When I was in my twenties, in the mid-1990s, I attended a conference of the Public Relations Society of America at which one of the events was the awarding of a lifetime achievement award for excellence in PR education to one Scott Cutlip.
Cutlip wrote one of the first texts on PR in the early 1950s.
He believed that PR could be dangerous to society:
“Public relations strategies and tactics are increasingly used as weapons of power in our no-holds-barred political, economic, and cause competition in the public opinion marketplace, and thus deserve more scholarly scrutiny than they have had.”
And he also believed that PR, practiced by well-meaning and smart people could be a force for good, and in fact already had been:
“The impact of public relations counseling can be seen … in the more socially responsible business leadership that emerged in the wake of the Depression and the New Deal.”
In accepting the award at the PRSA conference, Cutlip lamented that he was once “the angry young man of public relations,” but at some point that he’d failed to notice along the way, he’d become “the grumpy old man of public relations.”
I feel a little like that, as I prepare to deliver a virtual speech to the PRSA conference a week from today, titled: “What Communicators Think We Know, and What We Need to Teach the World.” I get the nervous sense that the response to that session will tell me where the communication world sees me and my ideas, at this stage in its life, and in mine.
As I’ve worked and reworked the speech, I’ve been tempted to make it less directly challenging, more gently persuasive, more positively reinforcing.
But you do get to a point in a career like mine when you remember being young yourself, and needing an elder to tell you how incredibly useful your work can be in the world, if only you will do it with your whole mind and soul.
And the only way to tell a person that, of course, is with your own whole mind and soul.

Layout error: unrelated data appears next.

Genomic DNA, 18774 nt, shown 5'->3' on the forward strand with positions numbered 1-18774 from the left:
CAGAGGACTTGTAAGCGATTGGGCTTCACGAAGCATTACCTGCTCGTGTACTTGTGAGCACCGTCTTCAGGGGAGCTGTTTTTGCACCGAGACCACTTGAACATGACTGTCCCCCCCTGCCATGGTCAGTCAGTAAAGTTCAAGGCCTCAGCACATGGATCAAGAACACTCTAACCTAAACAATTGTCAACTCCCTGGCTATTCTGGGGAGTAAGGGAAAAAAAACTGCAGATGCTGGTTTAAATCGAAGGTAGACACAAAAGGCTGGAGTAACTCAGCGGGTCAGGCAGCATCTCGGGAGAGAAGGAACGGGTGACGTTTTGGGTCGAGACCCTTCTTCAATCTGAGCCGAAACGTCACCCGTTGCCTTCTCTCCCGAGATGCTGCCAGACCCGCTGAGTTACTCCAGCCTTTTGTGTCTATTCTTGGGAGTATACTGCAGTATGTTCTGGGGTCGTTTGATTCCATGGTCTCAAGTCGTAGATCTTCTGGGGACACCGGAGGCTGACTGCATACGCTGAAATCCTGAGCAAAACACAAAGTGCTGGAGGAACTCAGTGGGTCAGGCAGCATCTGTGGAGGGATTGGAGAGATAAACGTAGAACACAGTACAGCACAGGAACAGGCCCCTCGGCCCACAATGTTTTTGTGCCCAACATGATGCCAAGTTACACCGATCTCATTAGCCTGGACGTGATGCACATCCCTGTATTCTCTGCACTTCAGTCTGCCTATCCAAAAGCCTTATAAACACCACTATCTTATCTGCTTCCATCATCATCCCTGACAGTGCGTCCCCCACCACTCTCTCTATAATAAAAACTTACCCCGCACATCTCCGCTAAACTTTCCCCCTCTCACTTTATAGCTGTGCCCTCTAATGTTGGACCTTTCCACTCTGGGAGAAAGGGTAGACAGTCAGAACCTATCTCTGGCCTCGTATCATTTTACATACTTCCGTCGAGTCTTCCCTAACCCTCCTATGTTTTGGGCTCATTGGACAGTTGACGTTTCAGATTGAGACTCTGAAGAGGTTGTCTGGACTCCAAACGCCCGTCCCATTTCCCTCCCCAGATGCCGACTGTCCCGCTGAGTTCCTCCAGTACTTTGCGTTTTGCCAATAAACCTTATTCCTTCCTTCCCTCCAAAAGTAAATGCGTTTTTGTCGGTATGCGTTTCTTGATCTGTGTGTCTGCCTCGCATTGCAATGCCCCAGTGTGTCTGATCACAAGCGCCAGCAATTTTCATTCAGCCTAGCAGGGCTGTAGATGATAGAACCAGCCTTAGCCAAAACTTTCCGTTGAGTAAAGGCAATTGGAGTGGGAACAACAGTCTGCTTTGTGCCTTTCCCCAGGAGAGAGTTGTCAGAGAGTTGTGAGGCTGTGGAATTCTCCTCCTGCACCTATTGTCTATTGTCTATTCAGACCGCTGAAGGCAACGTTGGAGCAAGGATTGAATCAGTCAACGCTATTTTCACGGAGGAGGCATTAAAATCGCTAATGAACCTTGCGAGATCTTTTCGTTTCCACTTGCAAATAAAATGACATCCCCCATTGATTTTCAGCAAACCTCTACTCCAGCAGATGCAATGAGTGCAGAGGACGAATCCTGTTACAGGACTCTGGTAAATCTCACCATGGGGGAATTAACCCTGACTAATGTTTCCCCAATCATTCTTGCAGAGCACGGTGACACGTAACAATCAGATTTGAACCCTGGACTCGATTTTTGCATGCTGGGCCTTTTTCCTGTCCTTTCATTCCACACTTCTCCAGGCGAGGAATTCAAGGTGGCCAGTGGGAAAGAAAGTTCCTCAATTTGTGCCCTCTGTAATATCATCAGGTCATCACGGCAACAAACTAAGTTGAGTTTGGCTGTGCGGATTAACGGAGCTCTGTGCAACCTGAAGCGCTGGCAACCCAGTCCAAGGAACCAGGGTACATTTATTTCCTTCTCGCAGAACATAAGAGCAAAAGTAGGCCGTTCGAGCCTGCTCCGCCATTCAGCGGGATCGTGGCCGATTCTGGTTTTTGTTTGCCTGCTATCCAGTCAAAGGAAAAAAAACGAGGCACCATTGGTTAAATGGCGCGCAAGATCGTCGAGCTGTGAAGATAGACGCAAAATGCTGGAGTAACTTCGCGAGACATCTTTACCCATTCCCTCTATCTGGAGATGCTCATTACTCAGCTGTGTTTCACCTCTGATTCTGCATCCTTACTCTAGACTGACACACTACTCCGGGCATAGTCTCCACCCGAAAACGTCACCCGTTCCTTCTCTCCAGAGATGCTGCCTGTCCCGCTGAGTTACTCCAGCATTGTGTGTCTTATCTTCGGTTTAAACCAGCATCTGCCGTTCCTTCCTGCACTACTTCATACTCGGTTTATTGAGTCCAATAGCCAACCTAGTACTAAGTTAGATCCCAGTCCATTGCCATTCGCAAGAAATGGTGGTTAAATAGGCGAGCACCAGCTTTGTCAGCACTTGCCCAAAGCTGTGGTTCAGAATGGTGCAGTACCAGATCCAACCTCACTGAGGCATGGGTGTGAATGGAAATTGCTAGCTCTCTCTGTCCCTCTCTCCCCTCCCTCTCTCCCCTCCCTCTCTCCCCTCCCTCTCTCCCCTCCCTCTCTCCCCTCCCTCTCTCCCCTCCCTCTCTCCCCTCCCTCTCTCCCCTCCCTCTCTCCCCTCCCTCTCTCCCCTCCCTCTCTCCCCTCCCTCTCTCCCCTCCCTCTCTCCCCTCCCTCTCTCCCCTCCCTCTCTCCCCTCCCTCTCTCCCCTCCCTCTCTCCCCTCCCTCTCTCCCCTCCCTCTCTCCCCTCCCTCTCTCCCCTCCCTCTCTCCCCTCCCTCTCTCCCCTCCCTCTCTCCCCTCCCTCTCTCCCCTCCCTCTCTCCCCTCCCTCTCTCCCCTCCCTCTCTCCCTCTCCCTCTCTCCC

So I’m going to give an old fashioned speech, the best way I know how. I’m going to give the kind of speech I needed to hear, when I was young—and one clearly somehow did find ways to hear, from various people—beginning with my writer parents and continuing through too many others to count in college and in my early years writing for Larry Ragan and the people he hired as writers and seminar teachers. And Scott Cutlip, eventually.
They’re the reason I’ve been thrashing around for 30 years in the acquired and always dubious faith that communication is a pursuit worthy of one’s whole life—not a means to another end, the meaning of life itself: An effort to understand.
And if the 50, 100, 200 or 300 people who attend my virtual session don’t receive my message in the loving and sincere spirit it’s intended? What if they take me to be a middle-aged mansplainer? What if they simply disagree with my premise that communications people can and should do more with their skills than they’re doing?
For that, I lean on my own first communication mentor, Carol Calloway Murray. Mom liked to say in such situations, “Well, fuck them if they can’t take a joke.”
Note: No blogging the rest of the week, as I’m taking my first business trip since early 2020, to teach at a speechwriting class at the University of Virginia, and to learn at the Leadership Communication Council meeting at the school’s Darden School of Business. Back next week—full of beans, I hope. —DM